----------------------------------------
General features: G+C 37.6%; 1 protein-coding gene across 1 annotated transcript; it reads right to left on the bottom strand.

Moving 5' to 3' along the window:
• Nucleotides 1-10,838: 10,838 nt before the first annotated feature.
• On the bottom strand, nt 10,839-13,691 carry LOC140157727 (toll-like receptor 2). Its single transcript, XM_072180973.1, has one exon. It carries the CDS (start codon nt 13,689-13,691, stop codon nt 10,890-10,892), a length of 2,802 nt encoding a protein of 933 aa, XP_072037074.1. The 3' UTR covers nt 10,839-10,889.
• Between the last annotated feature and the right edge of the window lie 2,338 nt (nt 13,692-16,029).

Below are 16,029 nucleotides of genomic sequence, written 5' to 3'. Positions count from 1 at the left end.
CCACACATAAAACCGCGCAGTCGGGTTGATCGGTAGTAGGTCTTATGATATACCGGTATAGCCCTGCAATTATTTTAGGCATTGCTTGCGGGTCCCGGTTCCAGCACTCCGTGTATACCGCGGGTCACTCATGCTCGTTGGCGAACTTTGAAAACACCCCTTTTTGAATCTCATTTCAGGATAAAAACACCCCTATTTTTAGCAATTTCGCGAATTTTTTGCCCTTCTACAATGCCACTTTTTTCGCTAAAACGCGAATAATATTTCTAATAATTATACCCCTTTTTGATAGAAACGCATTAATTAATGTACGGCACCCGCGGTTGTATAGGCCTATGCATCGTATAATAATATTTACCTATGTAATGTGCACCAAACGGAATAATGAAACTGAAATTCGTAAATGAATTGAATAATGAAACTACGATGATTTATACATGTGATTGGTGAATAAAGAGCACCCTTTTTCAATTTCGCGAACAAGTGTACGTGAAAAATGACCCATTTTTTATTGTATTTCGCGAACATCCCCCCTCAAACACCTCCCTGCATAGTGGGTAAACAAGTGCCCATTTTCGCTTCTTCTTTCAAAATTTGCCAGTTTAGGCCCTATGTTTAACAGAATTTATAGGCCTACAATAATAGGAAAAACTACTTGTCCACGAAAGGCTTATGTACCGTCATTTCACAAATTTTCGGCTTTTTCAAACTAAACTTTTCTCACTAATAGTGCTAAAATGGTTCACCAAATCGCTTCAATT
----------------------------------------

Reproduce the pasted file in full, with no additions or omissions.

General features: G+C 37.6%; 1 protein-coding gene across 1 annotated transcript; it reads right to left on the bottom strand.

Moving 5' to 3' along the window:
• Nucleotides 1-10,838: 10,838 nt before the first annotated feature.
• On the bottom strand, nt 10,839-13,691 carry LOC140157727 (toll-like receptor 2). Its single transcript, XM_072180973.1, has one exon. It carries the CDS (start codon nt 13,689-13,691, stop codon nt 10,890-10,892), a length of 2,802 nt encoding a protein of 933 aa, XP_072037074.1. The 3' UTR covers nt 10,839-10,889.
• Between the last annotated feature and the right edge of the window lie 2,338 nt (nt 13,692-16,029).

Below are 16,029 nucleotides of genomic sequence, written 5' to 3'. Positions count from 1 at the left end.
CCACACATAAAACCGCGCAGTCGGGTTGATCGGTAGTAGGTCTTATGATATACCGGTATAGCCCTGCAATTATTTTAGGCATTGCTTGCGGGTCCCGGTTCCAGCACTCCGTGTATACCGCGGGTCACTCATGCTCGTTGGCGAACTTTGAAAACACCCCTTTTTGAATCTCATTTCAGGATAAAAACACCCCTATTTTTAGCAATTTCGCGAATTTTTTGCCCTTCTACAATGCCACTTTTTTCGCTAAAACGCGAATAATATTTCTAATAATTATACCCCTTTTTGATAGAAACGCATTAATTAATGTACGGCACCCGCGGTTGTATAGGCCTATGCATCGTATAATAATATTTACCTATGTAATGTGCACCAAACGGAATAATGAAACTGAAATTCGTAAATGAATTGAATAATGAAACTACGATGATTTATACATGTGATTGGTGAATAAAGAGCACCCTTTTTCAATTTCGCGAACAAGTGTACGTGAAAAATGACCCATTTTTTATTGTATTTCGCGAACATCCCCCCTCAAACACCTCCCTGCATAGTGGGTAAACAAGTGCCCATTTTCGCTTCTTCTTTCAAAATTTGCCAGTTTAGGCCCTATGTTTAACAGAATTTATAGGCCTACAATAATAGGAAAAACTACTTGTCCACGAAAGGCTTATGTACCGTCATTTCACAAATTTTCGGCTTTTTCAAACTAAACTTTTCTCACTAATAGTGCTAAAATGGTTCACCAAATCGCTTCAATT